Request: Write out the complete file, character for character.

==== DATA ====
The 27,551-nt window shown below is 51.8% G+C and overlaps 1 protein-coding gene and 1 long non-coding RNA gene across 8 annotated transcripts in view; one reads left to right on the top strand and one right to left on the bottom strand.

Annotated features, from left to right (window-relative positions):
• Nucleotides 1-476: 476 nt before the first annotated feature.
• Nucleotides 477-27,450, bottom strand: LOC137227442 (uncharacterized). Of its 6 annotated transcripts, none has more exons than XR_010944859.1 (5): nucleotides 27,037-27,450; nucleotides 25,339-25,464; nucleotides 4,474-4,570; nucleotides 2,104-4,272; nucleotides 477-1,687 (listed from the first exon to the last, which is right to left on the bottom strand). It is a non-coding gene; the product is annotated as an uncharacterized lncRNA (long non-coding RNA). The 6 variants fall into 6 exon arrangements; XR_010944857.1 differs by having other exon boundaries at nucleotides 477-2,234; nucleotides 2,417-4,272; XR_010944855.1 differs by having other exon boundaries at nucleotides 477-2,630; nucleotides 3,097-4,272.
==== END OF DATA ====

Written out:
The 27,551-nt window shown below is 51.8% G+C and overlaps 1 protein-coding gene and 1 long non-coding RNA gene across 8 annotated transcripts in view; one reads left to right on the top strand and one right to left on the bottom strand.

Annotated features, from left to right (window-relative positions):
• Nucleotides 1-476: 476 nt before the first annotated feature.
• Nucleotides 477-27,450, bottom strand: LOC137227442 (uncharacterized). Of its 6 annotated transcripts, none has more exons than XR_010944859.1 (5): nucleotides 27,037-27,450; nucleotides 25,339-25,464; nucleotides 4,474-4,570; nucleotides 2,104-4,272; nucleotides 477-1,687 (listed from the first exon to the last, which is right to left on the bottom strand). It is a non-coding gene; the product is annotated as an uncharacterized lncRNA (long non-coding RNA). The 6 variants fall into 6 exon arrangements; XR_010944857.1 differs by having other exon boundaries at nucleotides 477-2,234; nucleotides 2,417-4,272; XR_010944855.1 differs by having other exon boundaries at nucleotides 477-2,630; nucleotides 3,097-4,272.